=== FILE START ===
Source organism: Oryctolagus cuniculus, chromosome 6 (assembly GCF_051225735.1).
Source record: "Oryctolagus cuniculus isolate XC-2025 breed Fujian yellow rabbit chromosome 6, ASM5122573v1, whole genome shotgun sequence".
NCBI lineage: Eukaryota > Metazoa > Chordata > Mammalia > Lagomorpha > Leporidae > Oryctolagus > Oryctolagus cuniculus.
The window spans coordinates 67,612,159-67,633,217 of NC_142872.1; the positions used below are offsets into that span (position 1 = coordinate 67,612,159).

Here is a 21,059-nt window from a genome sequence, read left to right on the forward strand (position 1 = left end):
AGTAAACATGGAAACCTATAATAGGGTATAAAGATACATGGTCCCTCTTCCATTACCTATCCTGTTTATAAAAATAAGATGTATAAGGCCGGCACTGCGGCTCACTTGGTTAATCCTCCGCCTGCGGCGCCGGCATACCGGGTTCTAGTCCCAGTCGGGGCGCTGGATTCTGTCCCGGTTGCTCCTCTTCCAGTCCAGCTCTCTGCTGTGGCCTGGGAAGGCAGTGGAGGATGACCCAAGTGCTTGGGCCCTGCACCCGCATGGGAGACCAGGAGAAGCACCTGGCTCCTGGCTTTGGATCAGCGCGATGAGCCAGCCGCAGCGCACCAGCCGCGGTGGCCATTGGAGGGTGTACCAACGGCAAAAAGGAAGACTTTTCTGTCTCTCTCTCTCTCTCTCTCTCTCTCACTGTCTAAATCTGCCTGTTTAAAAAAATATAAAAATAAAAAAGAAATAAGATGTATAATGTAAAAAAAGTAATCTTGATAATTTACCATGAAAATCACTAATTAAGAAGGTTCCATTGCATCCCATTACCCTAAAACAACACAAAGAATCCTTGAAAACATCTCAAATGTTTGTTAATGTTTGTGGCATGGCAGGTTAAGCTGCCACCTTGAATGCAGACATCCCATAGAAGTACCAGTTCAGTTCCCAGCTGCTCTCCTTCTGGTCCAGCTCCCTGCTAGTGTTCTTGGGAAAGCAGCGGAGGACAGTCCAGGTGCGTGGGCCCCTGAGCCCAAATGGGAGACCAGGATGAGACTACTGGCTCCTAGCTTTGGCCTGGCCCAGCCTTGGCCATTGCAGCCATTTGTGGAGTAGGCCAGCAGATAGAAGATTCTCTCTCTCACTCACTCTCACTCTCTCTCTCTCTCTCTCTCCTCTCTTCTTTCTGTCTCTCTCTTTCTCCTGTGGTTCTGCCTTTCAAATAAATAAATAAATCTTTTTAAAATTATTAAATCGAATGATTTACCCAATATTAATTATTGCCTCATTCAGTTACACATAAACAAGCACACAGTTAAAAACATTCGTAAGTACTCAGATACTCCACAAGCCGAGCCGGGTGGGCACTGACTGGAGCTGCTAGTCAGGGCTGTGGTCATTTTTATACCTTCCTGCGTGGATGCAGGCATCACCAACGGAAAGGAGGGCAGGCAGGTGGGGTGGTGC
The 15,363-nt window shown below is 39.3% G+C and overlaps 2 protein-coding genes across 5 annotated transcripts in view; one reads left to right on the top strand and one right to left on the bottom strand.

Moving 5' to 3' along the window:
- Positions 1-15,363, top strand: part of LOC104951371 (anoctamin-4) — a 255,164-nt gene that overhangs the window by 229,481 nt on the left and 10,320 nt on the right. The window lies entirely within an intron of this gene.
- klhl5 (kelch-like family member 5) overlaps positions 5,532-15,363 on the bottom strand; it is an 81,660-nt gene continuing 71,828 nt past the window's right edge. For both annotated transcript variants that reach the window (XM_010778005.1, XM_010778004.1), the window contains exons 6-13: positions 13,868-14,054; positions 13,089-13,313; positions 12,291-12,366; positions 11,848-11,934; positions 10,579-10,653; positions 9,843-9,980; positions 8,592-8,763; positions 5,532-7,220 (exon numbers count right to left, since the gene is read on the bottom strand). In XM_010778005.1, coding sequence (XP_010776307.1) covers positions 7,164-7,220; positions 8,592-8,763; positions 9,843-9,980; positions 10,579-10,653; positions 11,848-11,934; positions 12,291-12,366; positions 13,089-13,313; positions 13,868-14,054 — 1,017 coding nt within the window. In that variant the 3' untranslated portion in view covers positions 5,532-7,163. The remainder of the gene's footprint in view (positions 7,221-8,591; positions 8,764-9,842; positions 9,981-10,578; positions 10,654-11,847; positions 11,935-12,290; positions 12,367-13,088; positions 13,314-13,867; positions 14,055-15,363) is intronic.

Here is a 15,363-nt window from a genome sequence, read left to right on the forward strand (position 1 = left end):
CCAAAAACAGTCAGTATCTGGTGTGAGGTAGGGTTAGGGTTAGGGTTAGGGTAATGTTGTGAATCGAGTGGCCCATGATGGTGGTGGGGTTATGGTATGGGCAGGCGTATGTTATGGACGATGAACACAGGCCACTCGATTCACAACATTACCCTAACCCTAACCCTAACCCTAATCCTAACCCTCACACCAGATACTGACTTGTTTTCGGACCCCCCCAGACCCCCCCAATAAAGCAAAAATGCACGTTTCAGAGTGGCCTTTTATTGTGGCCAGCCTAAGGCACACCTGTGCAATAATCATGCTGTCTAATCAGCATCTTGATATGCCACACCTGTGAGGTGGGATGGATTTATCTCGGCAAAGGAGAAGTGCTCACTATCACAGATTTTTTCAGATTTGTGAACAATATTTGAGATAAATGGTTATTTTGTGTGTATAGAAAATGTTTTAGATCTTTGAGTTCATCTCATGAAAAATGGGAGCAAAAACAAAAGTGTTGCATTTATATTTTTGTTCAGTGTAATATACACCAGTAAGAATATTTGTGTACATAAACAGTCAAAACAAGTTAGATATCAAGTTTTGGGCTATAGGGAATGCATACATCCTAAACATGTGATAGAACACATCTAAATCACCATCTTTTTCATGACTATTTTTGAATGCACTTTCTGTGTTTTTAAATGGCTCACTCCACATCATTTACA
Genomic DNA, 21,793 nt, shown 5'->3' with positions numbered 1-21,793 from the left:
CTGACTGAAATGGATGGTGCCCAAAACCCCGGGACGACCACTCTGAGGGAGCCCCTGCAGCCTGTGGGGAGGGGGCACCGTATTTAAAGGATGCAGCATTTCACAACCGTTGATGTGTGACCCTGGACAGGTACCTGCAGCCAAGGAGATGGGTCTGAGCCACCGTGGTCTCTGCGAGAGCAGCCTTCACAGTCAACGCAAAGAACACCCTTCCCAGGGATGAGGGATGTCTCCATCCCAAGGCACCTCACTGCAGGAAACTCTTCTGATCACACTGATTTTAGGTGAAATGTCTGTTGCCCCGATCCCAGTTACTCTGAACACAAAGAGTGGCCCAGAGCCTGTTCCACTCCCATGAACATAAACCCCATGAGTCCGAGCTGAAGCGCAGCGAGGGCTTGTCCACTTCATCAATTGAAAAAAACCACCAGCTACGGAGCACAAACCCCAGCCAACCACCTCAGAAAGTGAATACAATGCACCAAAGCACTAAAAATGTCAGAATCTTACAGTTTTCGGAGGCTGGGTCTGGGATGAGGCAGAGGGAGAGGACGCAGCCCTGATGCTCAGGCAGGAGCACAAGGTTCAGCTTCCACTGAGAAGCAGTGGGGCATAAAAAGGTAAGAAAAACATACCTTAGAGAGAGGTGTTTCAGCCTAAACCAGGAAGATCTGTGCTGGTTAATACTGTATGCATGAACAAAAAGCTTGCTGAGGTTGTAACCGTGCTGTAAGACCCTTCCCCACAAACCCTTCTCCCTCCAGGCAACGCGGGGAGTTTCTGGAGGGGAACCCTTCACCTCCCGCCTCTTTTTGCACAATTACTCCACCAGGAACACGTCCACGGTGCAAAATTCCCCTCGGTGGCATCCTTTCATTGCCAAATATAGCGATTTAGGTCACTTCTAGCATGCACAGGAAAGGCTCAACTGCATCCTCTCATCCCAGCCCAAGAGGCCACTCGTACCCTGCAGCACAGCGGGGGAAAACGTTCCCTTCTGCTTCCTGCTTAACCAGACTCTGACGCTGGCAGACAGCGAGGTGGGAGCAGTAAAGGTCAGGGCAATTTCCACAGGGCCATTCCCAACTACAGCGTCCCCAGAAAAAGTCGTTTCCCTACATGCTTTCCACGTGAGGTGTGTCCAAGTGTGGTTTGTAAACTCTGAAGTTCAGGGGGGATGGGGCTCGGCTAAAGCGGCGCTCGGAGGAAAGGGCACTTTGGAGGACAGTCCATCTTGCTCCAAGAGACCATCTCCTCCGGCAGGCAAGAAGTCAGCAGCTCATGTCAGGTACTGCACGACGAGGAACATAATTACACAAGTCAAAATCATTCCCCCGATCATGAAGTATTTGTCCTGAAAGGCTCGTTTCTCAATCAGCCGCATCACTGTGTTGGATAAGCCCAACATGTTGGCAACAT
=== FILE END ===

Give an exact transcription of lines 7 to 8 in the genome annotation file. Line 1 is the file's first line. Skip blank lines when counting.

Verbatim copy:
The 15,363-nt window shown below is 39.3% G+C and overlaps 2 protein-coding genes across 5 annotated transcripts in view; one reads left to right on the top strand and one right to left on the bottom strand.

Moving 5' to 3' along the window: